The coffee harvest in Vietnam, the biggest grower of robusta beans used by Nestle SA in instant drinks, may drop to an eight-year low because of drought in the main growing regions, boosting prices to the highest since 2011.
Production may plunge as much as 30 percent to 1 million tons in the 12 months starting October from 1.43 million tons this year, according to the median of eight trader and shipper estimates compiled by Bloomberg. That would be the smallest since 2005-2006, according to U.S. Department of Agriculture data. The decline will be at least 10 percent, the survey shows.
A lower crop in Vietnam would cut supplies from Asia where exports from Indonesia, the third-largest shipper, are falling because of higher domestic consumption. Global usage of robusta has expanded as processors shifted from costlier arabica beans, brewed by Starbucks Corp., says Macquarie Group Ltd. Buyers of the Vietnamese variety are paying a larger premium as sales come to “a complete stop” on speculation prices will rise amid the drought, according to Volcafe Ltd.
“There’s a very high chance of a poor crop with this dry weather,” said Mai Ky Van, deputy director at October Coffee-Cocoa One Member Ltd. “If it doesn’t rain in the next 20 days or so, damage will be huge,” said Van, whose company is accessing water from reservoirs far from its plantations.
Futures on NYSE Liffe in London may climb 13 percent to $2,450 a ton by the end of the year, according to the median of six trader and shipper estimates in a separate survey. Robusta was last at that level in July 2011. The variety gained 0.3 percent to $2,170 a ton in London today.
Robusta’s discount to arabica slumped to 39.94 cents per pound today, the lowest level in four years, as robusta climbed 13 percent this year and arabica fell 3.6 percent on ICE Futures U.S.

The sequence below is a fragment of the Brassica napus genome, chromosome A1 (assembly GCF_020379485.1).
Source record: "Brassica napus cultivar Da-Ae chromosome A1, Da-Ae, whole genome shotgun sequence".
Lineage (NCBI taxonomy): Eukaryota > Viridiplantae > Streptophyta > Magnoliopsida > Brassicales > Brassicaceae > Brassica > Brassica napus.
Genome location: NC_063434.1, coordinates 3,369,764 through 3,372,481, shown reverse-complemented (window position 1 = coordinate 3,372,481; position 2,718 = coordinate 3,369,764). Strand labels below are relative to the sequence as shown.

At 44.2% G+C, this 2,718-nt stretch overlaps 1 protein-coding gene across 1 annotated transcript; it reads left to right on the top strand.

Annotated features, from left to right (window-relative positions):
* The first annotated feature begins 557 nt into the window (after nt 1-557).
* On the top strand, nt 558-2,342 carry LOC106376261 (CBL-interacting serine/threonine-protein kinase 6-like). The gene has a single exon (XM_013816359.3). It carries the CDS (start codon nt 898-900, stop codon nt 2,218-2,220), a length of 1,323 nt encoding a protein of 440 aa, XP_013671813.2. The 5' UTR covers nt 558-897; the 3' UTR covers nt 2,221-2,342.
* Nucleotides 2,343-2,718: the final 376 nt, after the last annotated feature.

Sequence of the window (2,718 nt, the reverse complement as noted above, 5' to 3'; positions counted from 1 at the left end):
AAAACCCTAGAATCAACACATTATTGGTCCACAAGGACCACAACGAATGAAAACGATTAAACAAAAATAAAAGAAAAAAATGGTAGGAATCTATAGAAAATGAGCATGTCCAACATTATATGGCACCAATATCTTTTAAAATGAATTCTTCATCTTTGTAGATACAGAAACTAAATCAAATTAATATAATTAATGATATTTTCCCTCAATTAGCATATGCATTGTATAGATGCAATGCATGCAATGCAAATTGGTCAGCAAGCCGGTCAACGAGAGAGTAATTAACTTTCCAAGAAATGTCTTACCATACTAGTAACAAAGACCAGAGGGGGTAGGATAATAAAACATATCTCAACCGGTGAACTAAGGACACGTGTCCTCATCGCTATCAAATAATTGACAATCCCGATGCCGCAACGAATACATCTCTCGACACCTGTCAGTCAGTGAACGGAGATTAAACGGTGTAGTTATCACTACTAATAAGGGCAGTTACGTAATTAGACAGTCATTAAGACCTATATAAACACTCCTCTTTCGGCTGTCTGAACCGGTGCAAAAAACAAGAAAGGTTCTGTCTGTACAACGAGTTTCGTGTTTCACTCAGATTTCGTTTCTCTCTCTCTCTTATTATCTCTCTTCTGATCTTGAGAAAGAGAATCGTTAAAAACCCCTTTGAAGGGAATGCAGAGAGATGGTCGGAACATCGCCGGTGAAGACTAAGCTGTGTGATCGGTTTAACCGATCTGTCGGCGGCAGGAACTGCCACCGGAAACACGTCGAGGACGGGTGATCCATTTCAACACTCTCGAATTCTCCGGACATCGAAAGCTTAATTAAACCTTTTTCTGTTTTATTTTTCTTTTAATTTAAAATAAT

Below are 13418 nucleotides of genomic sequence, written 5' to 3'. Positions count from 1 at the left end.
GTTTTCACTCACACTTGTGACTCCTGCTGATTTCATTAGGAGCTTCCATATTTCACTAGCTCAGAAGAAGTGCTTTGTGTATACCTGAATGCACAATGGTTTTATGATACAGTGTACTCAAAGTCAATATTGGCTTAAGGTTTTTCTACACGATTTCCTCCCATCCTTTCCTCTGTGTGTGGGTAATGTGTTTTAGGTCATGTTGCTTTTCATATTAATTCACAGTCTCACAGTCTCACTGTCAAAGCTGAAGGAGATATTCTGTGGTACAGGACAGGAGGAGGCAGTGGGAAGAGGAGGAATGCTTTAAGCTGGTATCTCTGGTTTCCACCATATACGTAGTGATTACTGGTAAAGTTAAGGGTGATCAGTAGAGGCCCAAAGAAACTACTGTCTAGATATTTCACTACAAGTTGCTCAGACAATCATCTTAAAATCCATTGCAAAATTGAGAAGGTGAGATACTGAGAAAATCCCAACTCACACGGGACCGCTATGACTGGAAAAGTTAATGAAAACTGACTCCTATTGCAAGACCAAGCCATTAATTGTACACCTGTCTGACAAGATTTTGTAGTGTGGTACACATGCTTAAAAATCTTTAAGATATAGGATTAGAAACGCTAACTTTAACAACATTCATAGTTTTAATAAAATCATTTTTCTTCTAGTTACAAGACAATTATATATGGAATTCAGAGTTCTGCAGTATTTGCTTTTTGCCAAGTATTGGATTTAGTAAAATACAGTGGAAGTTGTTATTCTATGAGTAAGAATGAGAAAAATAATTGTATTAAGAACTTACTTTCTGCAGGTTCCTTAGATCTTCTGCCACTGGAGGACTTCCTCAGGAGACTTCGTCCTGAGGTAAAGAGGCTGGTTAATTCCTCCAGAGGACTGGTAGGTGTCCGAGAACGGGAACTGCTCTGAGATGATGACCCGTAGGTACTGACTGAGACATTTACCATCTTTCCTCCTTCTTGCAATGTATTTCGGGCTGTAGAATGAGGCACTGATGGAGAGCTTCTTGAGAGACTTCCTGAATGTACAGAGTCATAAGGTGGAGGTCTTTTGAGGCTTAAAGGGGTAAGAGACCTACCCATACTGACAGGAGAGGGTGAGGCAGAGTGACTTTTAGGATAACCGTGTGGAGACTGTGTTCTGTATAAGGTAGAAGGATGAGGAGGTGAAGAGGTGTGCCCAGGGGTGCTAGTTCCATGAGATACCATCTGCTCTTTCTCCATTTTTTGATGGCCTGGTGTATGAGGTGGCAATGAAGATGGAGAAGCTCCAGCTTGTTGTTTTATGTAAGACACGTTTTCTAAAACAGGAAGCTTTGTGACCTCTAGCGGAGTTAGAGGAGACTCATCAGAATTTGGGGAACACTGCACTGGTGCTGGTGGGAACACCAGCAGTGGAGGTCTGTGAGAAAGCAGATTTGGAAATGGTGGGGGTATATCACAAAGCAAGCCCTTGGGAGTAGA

A 30 percent drop in production was also forecast by Luong Van Tu, chairman of the Vietnam Coffee & Cocoa Association on March 10. Tu didn’t give a specific output estimate.
Drought in the central region covering five coffee-growing provinces, including top producer Dak Lak, will continue and may become more severe, the National Center for Hydro-Meteorological Forecasting said March 5. Water levels at rivers in the region will “fall slowly” in the 10 days through March 20, the center said March 11. Trees usually flower starting January and most would have formed fruits by now, growers say.
“My next crop will decline for sure,” said Dang Xuan Tap, 49, a Dak Lak farmer who started growing coffee in the 1990s. “I’m worried that the drought this year could be as bad as the one in 2004,” he said. The harvest that year was 870,000 tons, according to USDA data.
Tap, who has 1 hectare of plantations, expects to harvest 2 tons to 3 tons of beans from the next crop, compared with 4 tons this year. He’s held back half the output since the Tet New Year holiday which ended about a month ago as prices advanced.
In Dak Lak province, which supplies about a third of Vietnam’s crop, the beans cost 45,400 dong ($2.17) a kilogram (2.2 pounds) yesterday, up 19 percent this year, data from the Daklak Trade & Tourism Center show. Prices rose to 45,500 dong on March 11, the highest since September 2011.
Beans from the country for shipment in April and May were at a premium of $50 a ton to the futures price on NYSE Liffe, said Volcafe, the coffee unit of commodities trader ED&F Man Holdings Ltd. That was double the $25 premium a week earlier, the Winterthur, Switzerland-based trader said in a report e-mailed on March 8.
Farmers may have sold 57 percent of the current crop, less than 60 percent a year earlier, as they sought higher prices because of the drought and the decline in shipments from Indonesia, according to a Bloomberg survey published March 7. Shipments fell 54 percent to 100,380 tons in February from a month ago, Vietnam’s General Customs Department said March 13.
Exports from Indonesia may drop to a two-year low as increasing domestic consumption erodes supplies from a record harvest, a survey showed Feb. 28. Shipments will total 450,000 tons in the 12 months starting April 1. That’s 7.4 percent less than sales of 486,000 tons this year, USDA data.
Global robusta usage rose 11 percent in the 12 months to September as arabica consumption fell 6.2 percent, Macquarie said in January. Instant-coffee demand will grow 6.5 percent from 2012 to 2017, more than the 6 percent forecast for the roast and ground market, J. Ross Colbert, global strategist of beverages at Rabobank International, said on March 5.